Additive manufacturing and subsequent forging
Additive Manufacturing (AM) recently captures our imagination and leads the industrial revolution 4.0. This technique has numerous advantages compared to the conventional manufacturing methods namely: near final geometry finishing, virtually no limitation in the geometry of the parts, minimal materials waste, direct production from digital design.
However, AM technique is currently unable to produce high value and safety-critical components. Given that with great care, some of the AMed parts can satisfy the mechanical performance requirements for the aerospace industry, the AMed parts are unable to enter the market of heavy load-bearing and safety critical components. The AMed parts show less promising mechanical performance of AMed parts compared to the conventionally wrought parts. From the material science point of view, the AM technique is essentially a high thermal gradient casting process involving rapid melting and cooling processes. This results in two intrinsic microstructural defects, namely, the coarse and inhomogeneous grain size distribution and the large volume fraction of porosity. These two undesired microstructural features significantly reduce the strength, ductility, fracture toughness and fatigue resistance of AMed parts and thus limit the AM applications to less safety-critical components.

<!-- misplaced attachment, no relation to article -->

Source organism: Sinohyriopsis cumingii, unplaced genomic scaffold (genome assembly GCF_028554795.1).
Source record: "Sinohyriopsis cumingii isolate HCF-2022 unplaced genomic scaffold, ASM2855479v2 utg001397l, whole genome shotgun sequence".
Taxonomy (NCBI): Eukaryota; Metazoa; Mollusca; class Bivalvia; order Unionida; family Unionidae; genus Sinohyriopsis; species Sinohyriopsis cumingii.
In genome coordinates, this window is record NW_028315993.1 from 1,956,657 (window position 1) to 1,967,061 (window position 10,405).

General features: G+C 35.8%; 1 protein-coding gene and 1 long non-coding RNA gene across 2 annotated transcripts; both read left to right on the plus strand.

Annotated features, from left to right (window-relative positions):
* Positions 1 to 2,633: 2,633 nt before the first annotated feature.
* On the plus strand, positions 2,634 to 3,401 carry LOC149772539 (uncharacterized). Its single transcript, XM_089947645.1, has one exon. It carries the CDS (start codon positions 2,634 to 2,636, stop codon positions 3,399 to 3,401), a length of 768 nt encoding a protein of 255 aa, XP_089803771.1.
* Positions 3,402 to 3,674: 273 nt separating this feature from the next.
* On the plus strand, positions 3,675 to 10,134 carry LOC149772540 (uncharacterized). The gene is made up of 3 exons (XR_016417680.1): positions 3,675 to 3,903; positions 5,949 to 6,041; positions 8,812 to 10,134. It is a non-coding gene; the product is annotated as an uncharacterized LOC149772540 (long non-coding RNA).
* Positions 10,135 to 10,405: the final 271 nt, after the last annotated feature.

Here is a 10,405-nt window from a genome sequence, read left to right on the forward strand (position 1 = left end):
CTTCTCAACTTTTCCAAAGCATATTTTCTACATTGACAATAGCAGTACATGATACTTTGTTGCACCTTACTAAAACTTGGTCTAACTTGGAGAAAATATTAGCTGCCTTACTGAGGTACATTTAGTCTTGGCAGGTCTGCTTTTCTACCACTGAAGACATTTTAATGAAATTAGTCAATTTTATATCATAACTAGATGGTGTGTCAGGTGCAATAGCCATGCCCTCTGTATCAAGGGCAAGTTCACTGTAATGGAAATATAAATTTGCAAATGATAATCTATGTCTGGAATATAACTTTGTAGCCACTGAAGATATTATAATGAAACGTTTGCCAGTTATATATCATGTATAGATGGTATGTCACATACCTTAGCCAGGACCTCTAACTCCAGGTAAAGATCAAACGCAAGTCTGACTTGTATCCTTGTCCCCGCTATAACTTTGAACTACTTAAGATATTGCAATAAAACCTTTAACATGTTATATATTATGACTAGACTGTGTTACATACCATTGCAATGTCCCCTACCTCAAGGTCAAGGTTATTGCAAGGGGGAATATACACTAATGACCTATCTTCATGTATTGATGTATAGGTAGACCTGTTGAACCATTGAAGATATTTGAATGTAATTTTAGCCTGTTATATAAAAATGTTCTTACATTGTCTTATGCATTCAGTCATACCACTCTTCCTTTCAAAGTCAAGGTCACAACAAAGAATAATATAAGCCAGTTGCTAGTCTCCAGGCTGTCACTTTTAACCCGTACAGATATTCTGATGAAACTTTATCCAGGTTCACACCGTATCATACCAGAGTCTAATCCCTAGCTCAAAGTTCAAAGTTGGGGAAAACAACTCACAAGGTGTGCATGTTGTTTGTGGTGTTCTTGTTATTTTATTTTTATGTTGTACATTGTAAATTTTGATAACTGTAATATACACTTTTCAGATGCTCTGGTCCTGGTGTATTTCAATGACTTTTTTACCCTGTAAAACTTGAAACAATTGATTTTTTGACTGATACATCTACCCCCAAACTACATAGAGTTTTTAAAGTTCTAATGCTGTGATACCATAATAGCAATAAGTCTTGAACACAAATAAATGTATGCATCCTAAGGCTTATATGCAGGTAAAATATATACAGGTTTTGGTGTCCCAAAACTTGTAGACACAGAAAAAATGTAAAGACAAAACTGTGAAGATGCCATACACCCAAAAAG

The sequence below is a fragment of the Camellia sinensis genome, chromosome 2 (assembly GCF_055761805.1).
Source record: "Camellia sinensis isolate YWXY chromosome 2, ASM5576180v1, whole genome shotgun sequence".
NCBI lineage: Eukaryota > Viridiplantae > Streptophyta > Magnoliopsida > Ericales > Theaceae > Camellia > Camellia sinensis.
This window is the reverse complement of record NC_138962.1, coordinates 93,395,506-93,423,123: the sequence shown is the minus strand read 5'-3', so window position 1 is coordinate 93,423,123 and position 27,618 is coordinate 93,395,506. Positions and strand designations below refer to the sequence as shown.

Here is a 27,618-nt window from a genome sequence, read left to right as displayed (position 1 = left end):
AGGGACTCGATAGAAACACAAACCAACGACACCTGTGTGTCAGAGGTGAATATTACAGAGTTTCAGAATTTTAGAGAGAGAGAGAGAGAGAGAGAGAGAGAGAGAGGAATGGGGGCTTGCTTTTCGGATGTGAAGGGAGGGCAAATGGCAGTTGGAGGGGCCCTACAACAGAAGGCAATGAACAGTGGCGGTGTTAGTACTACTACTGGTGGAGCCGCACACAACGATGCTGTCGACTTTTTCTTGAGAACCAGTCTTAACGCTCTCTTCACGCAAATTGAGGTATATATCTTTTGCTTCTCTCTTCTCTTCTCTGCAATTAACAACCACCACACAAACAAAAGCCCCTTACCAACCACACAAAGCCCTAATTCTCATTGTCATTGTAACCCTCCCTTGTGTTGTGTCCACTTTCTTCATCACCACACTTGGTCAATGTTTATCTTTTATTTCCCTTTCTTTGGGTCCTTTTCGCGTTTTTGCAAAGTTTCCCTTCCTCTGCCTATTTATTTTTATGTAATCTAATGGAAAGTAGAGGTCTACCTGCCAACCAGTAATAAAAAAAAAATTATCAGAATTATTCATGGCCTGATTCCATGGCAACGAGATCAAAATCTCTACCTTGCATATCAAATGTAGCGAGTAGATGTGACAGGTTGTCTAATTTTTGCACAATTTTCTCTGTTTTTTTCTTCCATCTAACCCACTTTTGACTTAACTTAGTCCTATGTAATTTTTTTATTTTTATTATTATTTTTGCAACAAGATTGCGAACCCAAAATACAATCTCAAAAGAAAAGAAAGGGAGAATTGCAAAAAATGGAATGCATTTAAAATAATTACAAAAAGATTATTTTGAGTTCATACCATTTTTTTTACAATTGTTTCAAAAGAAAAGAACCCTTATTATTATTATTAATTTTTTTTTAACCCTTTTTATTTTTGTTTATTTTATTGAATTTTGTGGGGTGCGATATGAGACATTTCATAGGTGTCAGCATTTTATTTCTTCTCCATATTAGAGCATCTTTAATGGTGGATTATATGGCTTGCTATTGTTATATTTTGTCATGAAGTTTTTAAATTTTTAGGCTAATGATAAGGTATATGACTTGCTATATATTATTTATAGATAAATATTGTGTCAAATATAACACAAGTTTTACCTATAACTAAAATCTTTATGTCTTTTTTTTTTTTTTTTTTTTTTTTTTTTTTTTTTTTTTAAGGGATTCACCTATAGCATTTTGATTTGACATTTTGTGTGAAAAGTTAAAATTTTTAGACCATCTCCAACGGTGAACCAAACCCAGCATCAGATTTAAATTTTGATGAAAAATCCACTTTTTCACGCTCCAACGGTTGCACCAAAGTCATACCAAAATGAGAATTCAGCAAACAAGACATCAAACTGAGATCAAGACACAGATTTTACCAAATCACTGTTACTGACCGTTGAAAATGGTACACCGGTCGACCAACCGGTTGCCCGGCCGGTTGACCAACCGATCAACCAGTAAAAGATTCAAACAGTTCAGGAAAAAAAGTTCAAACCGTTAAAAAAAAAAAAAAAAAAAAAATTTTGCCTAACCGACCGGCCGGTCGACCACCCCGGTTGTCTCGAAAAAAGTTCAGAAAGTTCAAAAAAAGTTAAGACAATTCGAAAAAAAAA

To tackle these challenges, a disruptive technique combining AM with subsequent hot precision forging has been proposed to produce high load bearing components. AM technique could be used to produce preforms, which are near their final shapes, and subsequently subject these preforms under a hot precision forging process.
- Electron backscatter diffraction (EBSD)
- 3D printing
- MEng of aeronautical engineering
Membership of professional bodies
- Associate Member of Beijing Aeronautical Manufacturing Technology Research Institute